Scientific improvement means weโ€™re open to having our hypothesis disproved through data and observation instead of stubbornly trying to convince everybody we are right. When we make a mistake, weโ€™re better off when leaders cultivate a culture where admitting it, reflecting, adjusting, and moving forward โ€” in a better way โ€” is safe for all.

Organizations featured in the book, including Toyota, the technology company KaiNexus, and two award-winning distilleries, also have a culture of making small mistakes in the spirit of preventing catastrophes. Better yet, they create and nurture  conditions where itโ€™s psychologically safe to speak up about near misses (or almost mistakes), meaning we can learn and prevent a harmful mistake before it occurs. 

Punishing mistakes doesn't lead to fewer mistakes โ€” instead, people get better at hiding them or deflecting the blame to somebody else. Telling people to be careful also doesnโ€™t prevent mistakes โ€” because, remember, weโ€™re all human, and we all make mistakes. Leaders also canโ€™t mandate that people should feel safe (or be brave) to speak up about mistakes โ€” the safety they feel (or donโ€™t) is driven by the organizationโ€™s culture.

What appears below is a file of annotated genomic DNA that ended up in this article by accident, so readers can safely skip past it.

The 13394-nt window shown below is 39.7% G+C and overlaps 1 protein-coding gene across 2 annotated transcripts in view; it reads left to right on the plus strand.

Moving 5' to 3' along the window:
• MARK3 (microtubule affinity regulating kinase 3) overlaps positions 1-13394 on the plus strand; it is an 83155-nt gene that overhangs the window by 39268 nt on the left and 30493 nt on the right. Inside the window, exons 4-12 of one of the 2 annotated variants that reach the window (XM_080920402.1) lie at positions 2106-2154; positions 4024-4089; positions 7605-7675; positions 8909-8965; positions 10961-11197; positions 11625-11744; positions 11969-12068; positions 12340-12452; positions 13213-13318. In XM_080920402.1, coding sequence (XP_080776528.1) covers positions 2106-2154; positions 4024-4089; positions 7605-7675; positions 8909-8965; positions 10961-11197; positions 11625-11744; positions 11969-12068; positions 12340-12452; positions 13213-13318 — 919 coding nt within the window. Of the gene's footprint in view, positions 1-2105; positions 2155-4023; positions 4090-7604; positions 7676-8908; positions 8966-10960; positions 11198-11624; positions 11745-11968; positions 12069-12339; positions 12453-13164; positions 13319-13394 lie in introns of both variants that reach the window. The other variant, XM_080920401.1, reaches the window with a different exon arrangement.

In The Mistakes That Make Us, youโ€™ll read stories and insights from some of the 200 guests who appeared on Grabanโ€™s podcast, โ€œMy Favorite Mistake,โ€ along with stories from his own work and career, including mistakes and lessons learned.

The book includes perspectives from CEOs and leaders from companies, both large and small, who are learning from mistakes and helping their employees do the same. Youโ€™ll read the stories and reflections from a wide range of people from industries and professions, including manufacturing, healthcare, software, professional services, entertainment, sports, and whiskey distilling. Youโ€™ll learn from a โ€œsharkโ€ (Kevin Harrington from the TV hit โ€œShark Tankโ€) and a then-sitting U.S. Representative, Will Hurd. 

Whether you are a startup founder or an aspiring leader in a larger company, this book will show you the mindsets and methods required to cultivate a culture of learning from mistakes โ€” with the purpose of creating a stronger organization that produces results, including lower turnover, more improvement and innovation, and better bottom-line performance. 

The chapter titles serve as actionable advice for readers:

  1. Think positively about mistakes
  2. Admit and cherish mistakes
  3. Be kind to yourself
  4. Proactively prevent mistakes, but learn from those that happen
  5. Make it safer to speak up about mistakes
  6. React constructively: focus on learning, not punishment
  7. Make small mistakes to prevent large mistakes
  8. Cultivate a culture of learning from mistakes

Grabanโ€™s book shares compelling stories about how a culture of learning from mistakes, built upon psychological safety, means we can learn more and reach greater heights. Getting things wrong can make it right โ€” if we lead with kindness and humility. This book will inspire you and show you how.